The National Institute for Innovation in Manufacturing Biopharmaceuticals (NIIMBL) is a public-private partnership whose mission is to accelerate biopharmaceutical innovation, support the development of standards that enable more efficient and rapid manufacturing capabilities, and educate and train a world-leading biopharmaceutical manufacturing workforce, fundamentally advancing U.S. competitiveness in this industry. NIIMBL is part of Manufacturing USA®, a diverse network of federally-sponsored manufacturing innovation institutes, and is funded through a cooperative agreement with the National Institute of Standards and Technology (NIST) in the U.S. Department of Commerce with significant additional support from its members.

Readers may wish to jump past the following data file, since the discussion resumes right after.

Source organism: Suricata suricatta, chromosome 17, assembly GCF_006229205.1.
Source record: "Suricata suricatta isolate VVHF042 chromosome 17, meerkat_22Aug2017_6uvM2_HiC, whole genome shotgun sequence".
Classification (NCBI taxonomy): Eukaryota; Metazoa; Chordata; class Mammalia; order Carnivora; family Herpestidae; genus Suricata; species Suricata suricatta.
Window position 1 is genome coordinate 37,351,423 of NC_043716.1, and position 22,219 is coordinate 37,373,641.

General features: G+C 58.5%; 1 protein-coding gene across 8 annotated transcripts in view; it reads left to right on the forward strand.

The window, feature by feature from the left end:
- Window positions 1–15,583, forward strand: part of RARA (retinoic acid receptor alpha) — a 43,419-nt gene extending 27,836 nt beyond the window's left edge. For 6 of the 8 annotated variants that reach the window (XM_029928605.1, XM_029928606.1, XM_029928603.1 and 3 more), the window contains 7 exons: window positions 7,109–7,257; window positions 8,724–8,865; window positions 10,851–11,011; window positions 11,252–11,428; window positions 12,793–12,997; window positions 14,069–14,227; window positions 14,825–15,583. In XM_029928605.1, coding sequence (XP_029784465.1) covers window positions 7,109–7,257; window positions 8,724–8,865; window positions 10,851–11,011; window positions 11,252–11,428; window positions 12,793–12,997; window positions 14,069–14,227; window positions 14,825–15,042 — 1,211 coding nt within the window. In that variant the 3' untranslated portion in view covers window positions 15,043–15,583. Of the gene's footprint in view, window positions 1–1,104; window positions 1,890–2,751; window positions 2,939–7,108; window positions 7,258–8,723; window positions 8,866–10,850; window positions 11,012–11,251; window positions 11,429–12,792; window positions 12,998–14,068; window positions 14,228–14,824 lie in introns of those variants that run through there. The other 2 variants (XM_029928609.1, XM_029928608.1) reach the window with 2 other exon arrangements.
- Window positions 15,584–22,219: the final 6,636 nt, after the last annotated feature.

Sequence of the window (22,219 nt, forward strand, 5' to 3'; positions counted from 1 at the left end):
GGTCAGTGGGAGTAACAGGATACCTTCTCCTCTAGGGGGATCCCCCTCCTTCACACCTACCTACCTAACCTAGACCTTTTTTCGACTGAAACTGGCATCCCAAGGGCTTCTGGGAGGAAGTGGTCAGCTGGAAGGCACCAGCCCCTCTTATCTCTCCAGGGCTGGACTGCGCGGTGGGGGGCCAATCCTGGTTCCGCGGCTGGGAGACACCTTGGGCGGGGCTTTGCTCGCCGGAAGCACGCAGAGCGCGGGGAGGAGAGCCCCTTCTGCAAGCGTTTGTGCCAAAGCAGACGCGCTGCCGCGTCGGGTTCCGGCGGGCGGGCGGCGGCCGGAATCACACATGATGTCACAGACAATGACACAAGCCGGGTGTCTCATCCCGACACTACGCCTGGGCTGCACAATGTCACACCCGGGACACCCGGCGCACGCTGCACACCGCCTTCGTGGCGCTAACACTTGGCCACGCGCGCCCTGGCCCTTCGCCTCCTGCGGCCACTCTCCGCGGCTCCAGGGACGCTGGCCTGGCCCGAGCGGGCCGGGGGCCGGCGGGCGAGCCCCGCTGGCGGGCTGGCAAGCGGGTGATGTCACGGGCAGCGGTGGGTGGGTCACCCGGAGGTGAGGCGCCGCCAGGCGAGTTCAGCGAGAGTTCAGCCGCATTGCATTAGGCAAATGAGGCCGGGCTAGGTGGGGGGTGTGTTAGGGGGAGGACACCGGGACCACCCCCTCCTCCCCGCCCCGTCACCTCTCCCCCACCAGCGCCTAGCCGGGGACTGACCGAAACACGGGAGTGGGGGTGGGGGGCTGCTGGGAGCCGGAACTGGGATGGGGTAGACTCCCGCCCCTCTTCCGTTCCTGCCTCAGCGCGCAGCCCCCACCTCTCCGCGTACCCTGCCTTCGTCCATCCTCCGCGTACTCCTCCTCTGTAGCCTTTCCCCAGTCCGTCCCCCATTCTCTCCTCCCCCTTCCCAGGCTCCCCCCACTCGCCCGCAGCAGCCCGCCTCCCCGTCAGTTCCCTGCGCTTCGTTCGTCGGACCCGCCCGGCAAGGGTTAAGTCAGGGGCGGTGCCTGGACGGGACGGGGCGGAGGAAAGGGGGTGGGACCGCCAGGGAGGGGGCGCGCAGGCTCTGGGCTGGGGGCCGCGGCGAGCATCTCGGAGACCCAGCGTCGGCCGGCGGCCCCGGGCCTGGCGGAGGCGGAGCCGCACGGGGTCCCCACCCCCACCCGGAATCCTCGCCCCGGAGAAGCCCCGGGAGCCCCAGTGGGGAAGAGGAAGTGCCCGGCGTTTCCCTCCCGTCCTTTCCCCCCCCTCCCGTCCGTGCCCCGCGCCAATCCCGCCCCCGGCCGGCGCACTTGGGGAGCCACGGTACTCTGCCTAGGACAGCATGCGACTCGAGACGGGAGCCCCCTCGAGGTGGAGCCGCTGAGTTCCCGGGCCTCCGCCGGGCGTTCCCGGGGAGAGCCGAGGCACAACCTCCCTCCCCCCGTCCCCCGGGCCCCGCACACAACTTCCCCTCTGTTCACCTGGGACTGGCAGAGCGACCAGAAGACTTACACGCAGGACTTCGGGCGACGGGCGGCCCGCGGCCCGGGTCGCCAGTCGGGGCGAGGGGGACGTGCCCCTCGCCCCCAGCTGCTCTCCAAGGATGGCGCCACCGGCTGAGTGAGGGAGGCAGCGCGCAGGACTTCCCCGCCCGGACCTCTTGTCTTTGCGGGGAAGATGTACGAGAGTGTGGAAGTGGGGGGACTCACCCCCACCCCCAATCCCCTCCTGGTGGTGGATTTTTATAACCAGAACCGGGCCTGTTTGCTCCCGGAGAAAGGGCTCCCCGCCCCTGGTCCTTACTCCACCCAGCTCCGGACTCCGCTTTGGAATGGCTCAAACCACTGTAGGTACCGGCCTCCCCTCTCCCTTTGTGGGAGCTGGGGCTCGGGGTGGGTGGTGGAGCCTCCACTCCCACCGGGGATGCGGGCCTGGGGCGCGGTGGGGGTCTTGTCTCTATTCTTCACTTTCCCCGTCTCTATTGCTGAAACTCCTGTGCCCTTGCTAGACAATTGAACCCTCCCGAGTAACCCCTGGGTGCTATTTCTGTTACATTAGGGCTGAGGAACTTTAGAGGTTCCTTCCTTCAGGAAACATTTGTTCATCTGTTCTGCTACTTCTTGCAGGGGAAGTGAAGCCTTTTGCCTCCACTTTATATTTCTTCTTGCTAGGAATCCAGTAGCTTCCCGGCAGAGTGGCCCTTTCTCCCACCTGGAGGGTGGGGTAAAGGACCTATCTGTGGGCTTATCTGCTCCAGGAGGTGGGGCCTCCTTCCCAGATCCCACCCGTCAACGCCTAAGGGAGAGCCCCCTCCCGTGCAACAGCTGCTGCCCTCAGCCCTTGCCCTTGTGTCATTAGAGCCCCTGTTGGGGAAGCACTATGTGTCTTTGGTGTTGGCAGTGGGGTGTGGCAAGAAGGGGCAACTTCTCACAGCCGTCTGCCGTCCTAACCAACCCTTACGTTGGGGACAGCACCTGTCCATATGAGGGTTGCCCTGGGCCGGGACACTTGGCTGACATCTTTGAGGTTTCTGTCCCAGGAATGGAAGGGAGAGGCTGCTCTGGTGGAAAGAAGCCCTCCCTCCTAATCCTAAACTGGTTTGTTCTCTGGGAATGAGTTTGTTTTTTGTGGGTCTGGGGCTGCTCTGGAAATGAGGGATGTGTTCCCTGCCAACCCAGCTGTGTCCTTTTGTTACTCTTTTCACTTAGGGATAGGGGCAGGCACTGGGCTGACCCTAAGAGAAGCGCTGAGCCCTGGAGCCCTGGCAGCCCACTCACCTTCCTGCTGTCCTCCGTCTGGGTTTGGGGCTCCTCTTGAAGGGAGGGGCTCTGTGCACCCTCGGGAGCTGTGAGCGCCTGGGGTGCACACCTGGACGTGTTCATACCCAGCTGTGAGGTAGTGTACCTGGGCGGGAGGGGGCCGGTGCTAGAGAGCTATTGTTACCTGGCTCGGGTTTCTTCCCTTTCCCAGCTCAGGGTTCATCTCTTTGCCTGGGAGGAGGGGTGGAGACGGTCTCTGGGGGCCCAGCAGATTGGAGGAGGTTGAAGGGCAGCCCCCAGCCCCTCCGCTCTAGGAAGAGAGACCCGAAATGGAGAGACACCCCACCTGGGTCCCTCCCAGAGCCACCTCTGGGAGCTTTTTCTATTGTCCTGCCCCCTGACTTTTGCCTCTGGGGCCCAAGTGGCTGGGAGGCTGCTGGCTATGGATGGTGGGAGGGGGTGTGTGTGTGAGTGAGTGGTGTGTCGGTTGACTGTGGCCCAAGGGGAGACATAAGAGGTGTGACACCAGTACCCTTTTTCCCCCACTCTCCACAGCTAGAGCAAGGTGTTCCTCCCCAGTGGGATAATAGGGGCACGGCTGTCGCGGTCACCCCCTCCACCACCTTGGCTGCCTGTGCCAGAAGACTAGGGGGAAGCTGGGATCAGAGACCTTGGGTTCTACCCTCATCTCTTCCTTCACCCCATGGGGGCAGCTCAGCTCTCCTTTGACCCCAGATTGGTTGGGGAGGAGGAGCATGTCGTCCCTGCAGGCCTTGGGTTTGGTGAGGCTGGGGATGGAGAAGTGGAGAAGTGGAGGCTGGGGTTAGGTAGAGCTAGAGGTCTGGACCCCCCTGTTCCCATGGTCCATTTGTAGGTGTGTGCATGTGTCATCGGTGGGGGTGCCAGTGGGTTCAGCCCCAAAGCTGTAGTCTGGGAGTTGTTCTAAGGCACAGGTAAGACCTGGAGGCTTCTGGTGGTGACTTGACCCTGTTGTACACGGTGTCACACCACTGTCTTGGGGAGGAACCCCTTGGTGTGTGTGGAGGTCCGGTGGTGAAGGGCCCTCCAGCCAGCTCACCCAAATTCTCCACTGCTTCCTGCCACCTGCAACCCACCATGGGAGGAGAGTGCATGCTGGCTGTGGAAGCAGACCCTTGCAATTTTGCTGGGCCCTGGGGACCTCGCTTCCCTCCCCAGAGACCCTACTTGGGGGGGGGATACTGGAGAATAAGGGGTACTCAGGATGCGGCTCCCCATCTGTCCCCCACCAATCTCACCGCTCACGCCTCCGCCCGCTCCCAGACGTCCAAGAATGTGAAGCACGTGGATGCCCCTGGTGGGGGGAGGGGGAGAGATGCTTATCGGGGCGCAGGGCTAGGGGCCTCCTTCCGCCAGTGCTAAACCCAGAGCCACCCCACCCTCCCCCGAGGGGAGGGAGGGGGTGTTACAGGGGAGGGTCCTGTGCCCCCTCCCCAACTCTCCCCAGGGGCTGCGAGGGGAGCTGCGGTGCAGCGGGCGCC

UD professor Jason Gleghorn (right) and doctoral students Jasmine Shirazi (left) and Michael Donzanti (center)

Data Science Institute

As the vast resource of new and diverse datasets are rapidly becoming available in nearly every aspect of life, data science has the potential to advance human understanding in all branches of science and humanities, and, address grand challenges facing society. The Institute plans to combine disparate, dynamic, and distributed datasets and enable everything from predicting the future behavior of complex systems to precise medical treatments, smart energy usage, and focused educational curricula.



Main Street Clock


Newark is the third largest city in Delaware and home to the University of Delaware. Our award-winning downtown received the honor of becoming a Great American Main Street winner in 2011. We have over 17 miles of trails and 33 parks totaling over 650 acres of parkland that include the Newark Reservoir. The James F. Hall Trail is a part of the East Coast Greenway, a developing trail system, spanning nearly 3,000 miles.

Cape Henlopen Beach